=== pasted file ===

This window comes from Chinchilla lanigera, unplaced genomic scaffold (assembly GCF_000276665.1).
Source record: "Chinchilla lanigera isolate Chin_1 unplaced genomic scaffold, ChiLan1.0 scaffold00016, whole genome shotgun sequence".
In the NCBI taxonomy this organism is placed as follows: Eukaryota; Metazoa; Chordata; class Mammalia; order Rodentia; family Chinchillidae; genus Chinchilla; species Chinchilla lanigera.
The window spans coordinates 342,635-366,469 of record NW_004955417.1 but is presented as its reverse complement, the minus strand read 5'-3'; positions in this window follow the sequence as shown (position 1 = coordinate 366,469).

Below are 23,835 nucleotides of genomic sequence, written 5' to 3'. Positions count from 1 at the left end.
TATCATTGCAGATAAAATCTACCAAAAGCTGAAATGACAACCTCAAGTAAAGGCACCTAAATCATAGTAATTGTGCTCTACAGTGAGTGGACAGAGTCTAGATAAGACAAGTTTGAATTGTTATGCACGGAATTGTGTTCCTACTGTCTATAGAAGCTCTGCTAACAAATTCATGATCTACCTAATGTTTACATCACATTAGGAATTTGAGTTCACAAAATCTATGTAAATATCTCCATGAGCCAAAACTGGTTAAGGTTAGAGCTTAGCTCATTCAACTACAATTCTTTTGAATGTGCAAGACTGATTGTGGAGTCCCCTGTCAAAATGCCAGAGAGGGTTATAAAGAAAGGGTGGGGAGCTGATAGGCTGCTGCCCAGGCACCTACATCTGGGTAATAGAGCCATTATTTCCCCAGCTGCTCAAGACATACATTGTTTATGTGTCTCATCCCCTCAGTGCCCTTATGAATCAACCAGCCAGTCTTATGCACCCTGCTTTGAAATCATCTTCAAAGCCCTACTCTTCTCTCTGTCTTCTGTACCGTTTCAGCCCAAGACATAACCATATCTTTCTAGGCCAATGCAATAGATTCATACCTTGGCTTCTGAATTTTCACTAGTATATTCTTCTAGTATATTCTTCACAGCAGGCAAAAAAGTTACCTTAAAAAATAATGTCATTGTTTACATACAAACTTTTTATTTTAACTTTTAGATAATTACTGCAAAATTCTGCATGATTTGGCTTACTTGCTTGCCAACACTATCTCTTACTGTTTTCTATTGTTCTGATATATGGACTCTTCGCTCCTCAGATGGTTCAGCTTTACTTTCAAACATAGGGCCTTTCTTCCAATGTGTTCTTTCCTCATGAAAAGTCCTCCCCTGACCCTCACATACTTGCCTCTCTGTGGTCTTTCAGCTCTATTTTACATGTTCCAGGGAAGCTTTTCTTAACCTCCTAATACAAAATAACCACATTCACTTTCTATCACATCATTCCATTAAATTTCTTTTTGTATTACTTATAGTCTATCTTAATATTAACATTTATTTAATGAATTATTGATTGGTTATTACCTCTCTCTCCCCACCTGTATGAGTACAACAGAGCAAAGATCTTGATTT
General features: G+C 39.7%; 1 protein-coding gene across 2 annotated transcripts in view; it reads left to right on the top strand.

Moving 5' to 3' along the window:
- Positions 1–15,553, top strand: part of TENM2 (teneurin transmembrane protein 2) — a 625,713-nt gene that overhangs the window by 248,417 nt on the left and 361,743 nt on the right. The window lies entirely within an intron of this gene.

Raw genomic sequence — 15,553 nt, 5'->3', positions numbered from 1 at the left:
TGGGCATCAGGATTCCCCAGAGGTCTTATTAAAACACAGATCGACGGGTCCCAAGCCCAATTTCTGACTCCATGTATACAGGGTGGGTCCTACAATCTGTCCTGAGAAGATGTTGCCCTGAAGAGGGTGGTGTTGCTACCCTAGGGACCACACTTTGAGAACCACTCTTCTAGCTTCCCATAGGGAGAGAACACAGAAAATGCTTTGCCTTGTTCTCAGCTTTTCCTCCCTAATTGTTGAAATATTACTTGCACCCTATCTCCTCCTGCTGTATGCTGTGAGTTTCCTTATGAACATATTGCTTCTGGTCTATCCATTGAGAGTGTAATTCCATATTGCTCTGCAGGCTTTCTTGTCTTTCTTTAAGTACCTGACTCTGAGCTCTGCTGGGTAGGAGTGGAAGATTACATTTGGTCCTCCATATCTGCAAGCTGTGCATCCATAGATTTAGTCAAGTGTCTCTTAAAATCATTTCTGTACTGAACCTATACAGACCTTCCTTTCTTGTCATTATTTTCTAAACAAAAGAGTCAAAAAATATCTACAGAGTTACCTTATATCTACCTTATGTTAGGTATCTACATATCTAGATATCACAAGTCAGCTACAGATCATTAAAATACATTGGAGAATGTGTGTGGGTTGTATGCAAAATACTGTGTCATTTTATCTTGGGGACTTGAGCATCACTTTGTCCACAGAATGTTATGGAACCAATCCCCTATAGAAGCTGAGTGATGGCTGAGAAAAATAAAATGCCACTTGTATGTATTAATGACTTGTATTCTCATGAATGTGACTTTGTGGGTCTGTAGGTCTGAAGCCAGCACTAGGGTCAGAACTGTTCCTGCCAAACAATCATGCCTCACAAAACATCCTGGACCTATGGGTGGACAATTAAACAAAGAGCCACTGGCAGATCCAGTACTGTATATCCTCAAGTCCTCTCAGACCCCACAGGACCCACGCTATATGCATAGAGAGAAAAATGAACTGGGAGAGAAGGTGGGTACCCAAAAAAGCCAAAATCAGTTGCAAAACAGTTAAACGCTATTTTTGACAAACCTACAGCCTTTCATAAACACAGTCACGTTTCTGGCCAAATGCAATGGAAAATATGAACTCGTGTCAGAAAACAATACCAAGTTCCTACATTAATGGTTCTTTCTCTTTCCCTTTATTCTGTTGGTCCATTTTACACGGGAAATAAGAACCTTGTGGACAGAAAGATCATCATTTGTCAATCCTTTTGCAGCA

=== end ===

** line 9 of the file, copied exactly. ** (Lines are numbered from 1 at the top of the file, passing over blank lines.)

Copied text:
- Positions 1–15,553, top strand: part of TENM2 (teneurin transmembrane protein 2) — a 625,713-nt gene that overhangs the window by 248,417 nt on the left and 361,743 nt on the right. The window lies entirely within an intron of this gene.